View Full Version : What is the best 'TOY, ACTION FIGURE' to use as a Reference Tool(?)
05-18-2003, 10:06 AM
Iv'e heard muscle magazines are a good source, wich is true. I've heard looking at comic books is good for most things, wich is true.
I've heard wrestiling magazinez work too, but what is the best 'action figure' most people use to draw from. Spider-man toys, spawn toys, etc. because the list goes on and on.
Can you tell me what you think the best action figure is for drawing purposes????????
What is the best 'TOY, ACTION FIGURE' to use as a Reference Tool(?)
A mirror? I've used GIJoe 12" figures in the past to get an idea of scale to guns (like machine guns and such- handguns are easy, just go to a pawn shop and ask to see some).
A lot of people don't recommend using action figures for ref, mostly because a lot of the proportions aren't quite right, they don't move right, they can't teach you proper bone and muscle placement and so forth.
If you really want to learn how to draw people well, take some life drawing classes. If you don't want to shell out the cash, find some friends or family that will sit still for a few minutes for you to sketch them out.
05-18-2003, 12:48 PM
I'd recommend a wooden artist's mannequin that has a lot of joints in it and is super poseable. Figures are OK, like some of the super poseable Spider-Man ones, but they won't help you with muscles and stuff b/c of how they stretch and interact with each other in real life.
05-18-2003, 02:07 PM
I agree with Mike. I wouldn't recommend relying too heavily on action figures for drawing reference due to the fact that even the more articulated ones generally offer such a limited range of poseability. In addition to that, accurate proportions are very often passed over by the sculptors in favor of style.
Unfortunately, I'd also recommend that you avoid the traditional wooden artist's mannequins. These generally are even more limited in their range of poseability than your average action figure. They work well enough for establishing basic poses, but don't lend themselves well to the dynamic poses essential to comic book illustration. To be honest, I retired mine some time ago to the sole role of decorative pieces for my studio. :D
An alternative worth consideration is Sideshow Collectibles' "Art S. Buck" line. They're basically action figure/artist mannequin hybrids designed for artists. They offer "true human proportions in 1/6 scale", according to Sideshow.
Here are some links:
For what you're looking for, these probably are your best bet. Still, there is no substitute for drawing from life itself. (As it's been said many times before, "Ya have ta know the rules before ya can break 'em!") Ask a friend or family member to pose for you when you're trying to nail a difficult pose. Go to the park or mall with a sketch book and (quickly) sketch the people you see there for the sake of getting fast at drawing people. And, if all else fails, you can model for yourself by using a mirror or snapping a picture of yourself with a digital camera--at least then you can avoid the embarrassing situation of asking a reluctant model to assume silly poses.
05-18-2003, 03:47 PM
Mike, Darren, thanks. I'm gonna have to go with what quiller bee was talking about, and so should everyone who uses a toy action figure for their references. I couldnt believe what I saw on the links quiller bee gave to us, unbelievable. Way better than a mannequin whatever size it may be, a mirror will always work depending on you of course, but the 20.00 dollar art 'doll'...that's too much, I'm loving that!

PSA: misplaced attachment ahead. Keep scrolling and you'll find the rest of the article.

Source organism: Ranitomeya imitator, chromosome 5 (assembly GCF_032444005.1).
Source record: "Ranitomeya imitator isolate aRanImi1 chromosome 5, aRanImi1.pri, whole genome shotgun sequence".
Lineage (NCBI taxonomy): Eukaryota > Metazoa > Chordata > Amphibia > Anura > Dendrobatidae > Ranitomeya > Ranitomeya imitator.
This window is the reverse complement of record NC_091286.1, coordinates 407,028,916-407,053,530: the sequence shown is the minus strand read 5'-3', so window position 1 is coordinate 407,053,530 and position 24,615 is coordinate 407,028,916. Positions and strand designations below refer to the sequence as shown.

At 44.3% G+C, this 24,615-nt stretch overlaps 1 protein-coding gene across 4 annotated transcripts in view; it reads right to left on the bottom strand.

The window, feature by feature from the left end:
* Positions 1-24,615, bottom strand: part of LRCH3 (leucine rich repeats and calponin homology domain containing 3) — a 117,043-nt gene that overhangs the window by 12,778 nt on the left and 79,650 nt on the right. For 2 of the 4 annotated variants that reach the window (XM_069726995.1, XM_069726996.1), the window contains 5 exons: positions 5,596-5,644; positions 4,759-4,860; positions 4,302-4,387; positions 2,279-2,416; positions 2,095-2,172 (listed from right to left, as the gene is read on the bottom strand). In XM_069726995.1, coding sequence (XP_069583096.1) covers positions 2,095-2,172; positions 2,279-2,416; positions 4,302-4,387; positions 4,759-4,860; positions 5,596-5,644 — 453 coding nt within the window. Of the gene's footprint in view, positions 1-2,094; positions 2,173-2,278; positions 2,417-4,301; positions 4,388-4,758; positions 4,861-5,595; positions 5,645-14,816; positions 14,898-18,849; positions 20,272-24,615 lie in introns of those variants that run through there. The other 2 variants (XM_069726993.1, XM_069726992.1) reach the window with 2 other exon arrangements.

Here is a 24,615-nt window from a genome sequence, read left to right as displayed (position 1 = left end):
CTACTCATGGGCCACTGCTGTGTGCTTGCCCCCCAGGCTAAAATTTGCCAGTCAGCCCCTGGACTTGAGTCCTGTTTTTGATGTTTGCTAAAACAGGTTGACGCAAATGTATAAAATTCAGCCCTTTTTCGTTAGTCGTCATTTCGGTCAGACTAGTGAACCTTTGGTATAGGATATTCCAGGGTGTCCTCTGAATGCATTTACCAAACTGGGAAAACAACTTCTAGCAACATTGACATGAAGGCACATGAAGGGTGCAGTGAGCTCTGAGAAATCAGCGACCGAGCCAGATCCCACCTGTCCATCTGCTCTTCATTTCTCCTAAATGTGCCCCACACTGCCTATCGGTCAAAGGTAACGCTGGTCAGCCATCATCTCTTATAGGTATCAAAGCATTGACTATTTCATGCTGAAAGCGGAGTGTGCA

Thanks you guys and if there are still cool action toy figures let us know what they are, but check out quiller bee's post first!
Thanks for all of the information regarding my thread, thanx cuz's.
05-18-2003, 04:59 PM
Poser is a profram designed to do 3d renderings of models with extremely easy(relatively speaking) controls. As far as lvl of detail goes, it is extremely scaleable, allowing most if not all poses possible, (including impossible poses). The camera is controlable as well to allow most if not all types of perspective.
I used Poser a while back to do some layouts and it worked alright. The one thing I'll mention about any and all of these suggestions is that you won't get ideas about how the muscles flex and deform around each other as with a real body.
One of the things I think is overlooked is how the major visible tissue masses that most often collide are drawn (neck, bicep & forearm area when bent, back of leg when bent). On toys, these areas won't change, so you'll be looking at two solid tubes that have been laid against each other and not squished around and into each other. Can't forget the fingers, either.
05-19-2003, 12:54 AM
I can speak for myself by saying, duh. That's why books and websites and magazines are bought by artist. We don't survive on dolls, and I dont mess around with the computer I know little about so poser is out of the question. I want to here the best action figure for drawing purposes to add to the collection of magazines, comics, comic tutor books, and etc.
So far I havent heard of one that exists except for the ultimate voodoo doll which is 20.00 dollars (above). I'll be fair and say that one is my best bet.
05-20-2003, 05:49 AM
As a kid I liked to draw muscle-bound superheroes and when figuring where the muscles where, I used an 80s He-Man and the Masters of the Universe-figure which pretty much showed all muscles.:D
05-21-2003, 07:27 PM
DUDE i used the 80's he-man too.. they totally got me intrested in anatomy... although they were'nt totally correct.
but i think the best way to learn anatomy is observing... take drawing classes and draw from a nude model if you can. anatomy books help a little too with learnign all the particular mucles and such.
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